Sunday, December 31, 2017

Our sea kayaking pilgrimage comes to a peaceful end in Oronsay Priory

As we made our way up from the beach  David had a spring in his step which was quite unlike thast of his first visit some years ago. I had told him that we were going to visit the Priory. He visibly paled before he said "Is that wise? They'll never let us out, we'll need to go into rehab and walk the twelve steps!"

As we made our way over the machair towards...

...Oronsay House we were intercepted by the RSPB warden. Straight away I asked how his nettle patches were growing? He then knew that we were aware that Oronsay was an important reserve for corncrakes. He told us that there were presently three calling males on the island but unfortunately we did not hear them on our visit. Another reason the wardens rush up to meet visiting sea kayakers is that they do not want you to camp on the island. My friend Tony stood his ground when approached by a previous warden several years ago. He was camped on the east of the island well away from areas used by corncrakes and choughs, which are the species the RSPB is most interested in.

Under the terms of the Land Reform Act (Scotland) you can visit and camp on Oronsay provided you avoid disturbing the birds (or other wildlife). The RSPB website still encourages visitors to visit their other reserve Loch Gruinart on Islay instead: "This site is one of several that due to its size, location and/or conservation sensitivity is not capable of accommodating large numbers of visitors (unless stated). Where possible, we have indicated the nearest equivalent RSPB nature reserve (Loch Gruinart) suitable for visiting."

Fortunately, they now have a rider at the bottom of the page which recognises your legal right to access the island: "This does not affect any statutory rights of access under the Countryside and Rights of Way Act or Land Reform (Scotland) Act legislation".

I joined the RSPB in 1973 when I started work as a ranger/naturalist with the National Trust for Scotland. Although I was a member for several decades, I left when it became clear their aim was to restrict public access to their reserve land.

Anyway the RSPB do not own Oronsay. The island belongs to a delightful American lady, Mrs Colburn, who we have found to be most welcoming of visitors. Indeed on our last visit we met her on the beach and helped her clear up plastic flotsam and jetsam.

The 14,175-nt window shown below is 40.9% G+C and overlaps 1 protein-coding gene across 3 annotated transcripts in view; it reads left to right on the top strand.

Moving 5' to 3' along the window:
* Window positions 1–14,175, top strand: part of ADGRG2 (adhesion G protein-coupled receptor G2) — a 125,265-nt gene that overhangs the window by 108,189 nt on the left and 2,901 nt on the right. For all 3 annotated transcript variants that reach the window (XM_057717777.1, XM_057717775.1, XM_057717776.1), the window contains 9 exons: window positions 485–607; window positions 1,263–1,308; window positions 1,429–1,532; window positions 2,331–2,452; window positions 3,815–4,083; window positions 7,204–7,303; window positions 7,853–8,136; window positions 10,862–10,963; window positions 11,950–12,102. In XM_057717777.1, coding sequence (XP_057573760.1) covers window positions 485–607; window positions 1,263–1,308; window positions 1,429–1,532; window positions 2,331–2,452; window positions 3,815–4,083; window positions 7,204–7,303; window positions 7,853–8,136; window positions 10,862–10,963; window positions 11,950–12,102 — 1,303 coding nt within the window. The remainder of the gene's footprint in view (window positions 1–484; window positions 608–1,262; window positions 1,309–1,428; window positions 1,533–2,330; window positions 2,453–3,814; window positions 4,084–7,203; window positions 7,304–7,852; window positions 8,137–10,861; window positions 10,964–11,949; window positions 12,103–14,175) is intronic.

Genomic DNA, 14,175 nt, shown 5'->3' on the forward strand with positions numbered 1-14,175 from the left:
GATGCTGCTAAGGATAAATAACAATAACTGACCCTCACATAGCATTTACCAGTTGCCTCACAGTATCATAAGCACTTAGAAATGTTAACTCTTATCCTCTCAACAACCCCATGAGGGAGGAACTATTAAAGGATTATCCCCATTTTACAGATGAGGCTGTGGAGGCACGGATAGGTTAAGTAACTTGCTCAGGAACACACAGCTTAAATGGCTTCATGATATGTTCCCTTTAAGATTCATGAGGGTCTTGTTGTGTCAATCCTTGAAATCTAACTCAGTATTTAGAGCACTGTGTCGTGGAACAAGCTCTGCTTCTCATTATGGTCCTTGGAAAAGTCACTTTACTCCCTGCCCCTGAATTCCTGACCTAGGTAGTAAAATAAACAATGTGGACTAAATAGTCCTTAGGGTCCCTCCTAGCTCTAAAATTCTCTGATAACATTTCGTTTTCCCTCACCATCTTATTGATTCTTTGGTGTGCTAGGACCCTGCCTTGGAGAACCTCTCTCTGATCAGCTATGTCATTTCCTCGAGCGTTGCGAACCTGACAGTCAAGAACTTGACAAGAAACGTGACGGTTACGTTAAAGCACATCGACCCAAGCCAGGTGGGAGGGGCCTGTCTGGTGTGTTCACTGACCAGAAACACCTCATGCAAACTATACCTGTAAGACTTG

As we passed her lovely house on the way to the Priory she waved to us from the window.

Oronsay Priory is situated where the machair abuts the foot of a rocky crag (where you maybe lucky and see choughs). A deep sense of peace pervades this place and it is no wonder that a religious settlement was set up here, far from the turmoil, violence, warfare and lawlessness that plagued most of Scotland throughout the Dark Ages and Mediaeval Times.  These buildings date from the mid 1300's but there may have been a chapel here since St Columba's time. The Priory was founded by the Lords of the Isles and became a centre for religious sculpture until about 1500.

The sandy machair soil of Oronsay lent itself to easy grave digging and there were no wolves on Oronsay to dig up recently buried corpses. So Oronsay became both a place of religious pilgrimage and a final resting place.  Many of those interred here were former pilgrims or residents of Argyll on the mainland or like this recent grave, drowned sailors whose bodies were washed ashore. You can read more about some interesting graves on Oronsay in this post from our previous visit.

Some say St Oran gave his name to Oronsay but I rather doubt this as Oronsay is quite a common name for tidal islands on the west coast. It comes from the Old Norse and means "island of the ebb tide" which is exactly what Oronsay is. You can walk to it from neighbouring Colonsay at low tide.

Undoubtedly the most impressive features of the graveyard are its two standing crosses. This is the Great Cross of Oronsay, which stands inconspicuously against the farm buildings at the back of the Priory graveyard. It is finely carved on both sides and is thought to have come from Iona.

Although it has withstood over 5 centuries of weathering, you can still see how finely the east face of the cross was carved.

The west face of the cross is also finely carved and at...

...its base is a Latin inscription. It was carved for Malcolm MacDuffie, the Lord of Colonsay, some time after 1472 and erected before 1500.

'This is the cross of Colinus (Malcolm), son of Christinus MacDuffie

Another interesting, but older, cross stands on a little knoll to the east of the Priory. In 1881 just the shaft was standing and the present head of the cross lay on the ground beside it.

There is some doubt as to whether this is the original head of the cross but it has now been replaced atop the shaft.

It is decorated by a rather portly and smiling figure. Perhaps life was good here when the cross was carved.

The Priory is one of the best preserved medieval religious buildings in Scotland. It was too remote to be destroyed in the Reformation, as were many of its more accessible, contemporary religious buildings. We entered the interior of the Priory to find ourselves in a...